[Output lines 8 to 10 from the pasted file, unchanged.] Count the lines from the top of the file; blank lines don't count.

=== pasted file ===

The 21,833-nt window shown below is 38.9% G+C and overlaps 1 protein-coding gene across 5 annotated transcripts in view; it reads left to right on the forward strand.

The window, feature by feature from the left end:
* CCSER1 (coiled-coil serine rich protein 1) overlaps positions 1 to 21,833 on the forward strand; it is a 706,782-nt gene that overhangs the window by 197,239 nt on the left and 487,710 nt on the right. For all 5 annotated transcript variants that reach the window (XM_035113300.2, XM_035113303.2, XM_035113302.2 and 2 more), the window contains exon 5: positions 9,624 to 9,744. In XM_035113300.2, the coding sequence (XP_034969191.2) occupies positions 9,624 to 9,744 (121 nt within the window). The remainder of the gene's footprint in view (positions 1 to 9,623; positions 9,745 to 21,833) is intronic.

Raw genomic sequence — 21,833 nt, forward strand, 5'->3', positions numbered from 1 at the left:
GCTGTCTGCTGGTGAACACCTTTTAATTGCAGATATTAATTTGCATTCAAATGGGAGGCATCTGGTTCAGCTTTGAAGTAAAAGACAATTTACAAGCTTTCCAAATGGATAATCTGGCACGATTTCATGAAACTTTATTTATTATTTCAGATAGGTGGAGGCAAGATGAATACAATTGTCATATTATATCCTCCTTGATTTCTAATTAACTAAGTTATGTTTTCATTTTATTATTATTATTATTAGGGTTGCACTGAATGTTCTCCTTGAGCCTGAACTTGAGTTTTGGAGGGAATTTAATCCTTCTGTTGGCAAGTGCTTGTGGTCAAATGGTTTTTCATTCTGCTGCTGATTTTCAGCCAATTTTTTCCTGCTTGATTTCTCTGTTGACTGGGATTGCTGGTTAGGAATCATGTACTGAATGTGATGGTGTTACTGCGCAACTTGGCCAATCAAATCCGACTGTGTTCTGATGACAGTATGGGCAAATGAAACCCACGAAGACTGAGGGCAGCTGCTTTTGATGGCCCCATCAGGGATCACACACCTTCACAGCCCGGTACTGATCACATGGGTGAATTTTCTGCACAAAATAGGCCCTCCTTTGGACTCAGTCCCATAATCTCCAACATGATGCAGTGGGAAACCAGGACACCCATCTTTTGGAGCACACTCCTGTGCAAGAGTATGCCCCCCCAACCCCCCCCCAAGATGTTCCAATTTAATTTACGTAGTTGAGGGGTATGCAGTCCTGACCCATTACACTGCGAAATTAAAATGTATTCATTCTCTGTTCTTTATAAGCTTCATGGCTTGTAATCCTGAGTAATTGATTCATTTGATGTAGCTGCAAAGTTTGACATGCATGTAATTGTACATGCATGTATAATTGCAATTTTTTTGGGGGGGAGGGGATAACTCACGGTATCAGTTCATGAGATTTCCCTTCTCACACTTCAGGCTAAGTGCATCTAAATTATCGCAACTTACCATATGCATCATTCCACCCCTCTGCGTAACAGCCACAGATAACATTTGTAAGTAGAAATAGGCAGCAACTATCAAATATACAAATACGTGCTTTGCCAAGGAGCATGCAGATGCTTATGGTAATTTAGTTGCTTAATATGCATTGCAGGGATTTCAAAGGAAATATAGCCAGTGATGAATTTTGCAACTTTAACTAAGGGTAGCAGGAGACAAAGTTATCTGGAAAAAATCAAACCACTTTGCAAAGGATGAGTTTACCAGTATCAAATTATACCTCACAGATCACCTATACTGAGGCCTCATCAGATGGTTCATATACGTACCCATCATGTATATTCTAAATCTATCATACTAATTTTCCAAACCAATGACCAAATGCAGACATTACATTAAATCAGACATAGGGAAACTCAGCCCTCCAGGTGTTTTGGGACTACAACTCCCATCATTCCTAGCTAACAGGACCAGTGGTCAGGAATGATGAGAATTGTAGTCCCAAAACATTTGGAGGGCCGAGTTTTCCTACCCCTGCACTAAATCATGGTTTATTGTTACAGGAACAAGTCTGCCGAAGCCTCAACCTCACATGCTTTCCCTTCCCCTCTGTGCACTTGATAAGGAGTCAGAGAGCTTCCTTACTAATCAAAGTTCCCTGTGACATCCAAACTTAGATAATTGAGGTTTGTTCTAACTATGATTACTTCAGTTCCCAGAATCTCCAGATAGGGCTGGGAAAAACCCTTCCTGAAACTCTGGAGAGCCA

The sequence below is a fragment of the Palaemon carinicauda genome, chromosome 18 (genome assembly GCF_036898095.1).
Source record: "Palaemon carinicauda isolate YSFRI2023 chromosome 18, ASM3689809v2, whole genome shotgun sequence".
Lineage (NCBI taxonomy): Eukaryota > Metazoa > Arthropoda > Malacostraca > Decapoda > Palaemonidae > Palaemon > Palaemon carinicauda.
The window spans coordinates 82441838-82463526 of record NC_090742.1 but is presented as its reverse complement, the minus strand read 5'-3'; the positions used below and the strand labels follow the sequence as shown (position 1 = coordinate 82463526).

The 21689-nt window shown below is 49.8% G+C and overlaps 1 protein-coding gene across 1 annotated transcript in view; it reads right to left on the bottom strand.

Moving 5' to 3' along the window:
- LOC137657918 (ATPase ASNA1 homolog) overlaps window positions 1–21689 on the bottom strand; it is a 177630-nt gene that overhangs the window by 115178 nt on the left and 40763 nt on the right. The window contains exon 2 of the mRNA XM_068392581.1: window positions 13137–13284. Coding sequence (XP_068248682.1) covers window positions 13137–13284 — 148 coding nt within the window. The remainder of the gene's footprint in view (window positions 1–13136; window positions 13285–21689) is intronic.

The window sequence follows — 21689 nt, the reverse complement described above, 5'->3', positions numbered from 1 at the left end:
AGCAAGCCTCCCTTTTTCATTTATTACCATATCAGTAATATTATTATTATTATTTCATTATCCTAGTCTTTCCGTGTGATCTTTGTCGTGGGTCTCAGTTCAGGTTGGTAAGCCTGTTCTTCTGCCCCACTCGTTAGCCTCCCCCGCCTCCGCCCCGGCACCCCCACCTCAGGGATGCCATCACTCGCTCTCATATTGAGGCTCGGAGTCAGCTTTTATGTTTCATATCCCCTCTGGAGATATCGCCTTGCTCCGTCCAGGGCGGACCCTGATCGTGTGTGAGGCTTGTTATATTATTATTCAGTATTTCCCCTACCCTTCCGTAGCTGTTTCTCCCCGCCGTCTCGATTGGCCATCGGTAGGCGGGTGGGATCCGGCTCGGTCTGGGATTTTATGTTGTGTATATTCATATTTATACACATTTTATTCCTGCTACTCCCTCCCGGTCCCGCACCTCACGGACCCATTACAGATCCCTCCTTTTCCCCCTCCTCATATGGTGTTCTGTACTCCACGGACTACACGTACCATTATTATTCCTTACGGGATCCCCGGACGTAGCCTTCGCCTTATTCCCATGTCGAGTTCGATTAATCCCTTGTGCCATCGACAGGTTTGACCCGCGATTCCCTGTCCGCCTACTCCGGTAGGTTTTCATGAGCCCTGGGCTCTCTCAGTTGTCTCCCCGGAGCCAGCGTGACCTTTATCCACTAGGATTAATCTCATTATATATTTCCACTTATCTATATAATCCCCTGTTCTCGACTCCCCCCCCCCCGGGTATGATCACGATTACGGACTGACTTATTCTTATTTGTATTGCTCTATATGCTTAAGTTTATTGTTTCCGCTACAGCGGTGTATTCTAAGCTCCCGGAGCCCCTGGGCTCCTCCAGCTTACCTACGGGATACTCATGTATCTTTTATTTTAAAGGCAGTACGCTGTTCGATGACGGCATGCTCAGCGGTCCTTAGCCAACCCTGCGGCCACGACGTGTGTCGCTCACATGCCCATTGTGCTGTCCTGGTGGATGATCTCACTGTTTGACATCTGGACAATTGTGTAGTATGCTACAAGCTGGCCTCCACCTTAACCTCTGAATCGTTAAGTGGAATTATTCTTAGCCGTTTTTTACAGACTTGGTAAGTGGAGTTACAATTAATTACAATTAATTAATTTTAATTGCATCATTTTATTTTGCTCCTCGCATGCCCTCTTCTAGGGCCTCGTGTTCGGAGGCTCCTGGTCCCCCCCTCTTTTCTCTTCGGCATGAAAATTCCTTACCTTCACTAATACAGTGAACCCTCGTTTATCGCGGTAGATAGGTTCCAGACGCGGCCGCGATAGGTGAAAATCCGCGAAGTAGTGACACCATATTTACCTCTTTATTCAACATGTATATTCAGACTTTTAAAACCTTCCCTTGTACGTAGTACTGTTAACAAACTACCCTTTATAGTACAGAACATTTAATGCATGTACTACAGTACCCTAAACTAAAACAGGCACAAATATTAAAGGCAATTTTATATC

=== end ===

Lineage (NCBI taxonomy): Eukaryota > Metazoa > Arthropoda > Malacostraca > Decapoda > Palaemonidae > Palaemon > Palaemon carinicauda.
The window spans coordinates 82441838-82463526 of record NC_090742.1 but is presented as its reverse complement, the minus strand read 5'-3'; the positions used below and the strand labels follow the sequence as shown (position 1 = coordinate 82463526).

The 21689-nt window shown below is 49.8% G+C and overlaps 1 protein-coding gene across 1 annotated transcript in view; it reads right to left on the bottom strand.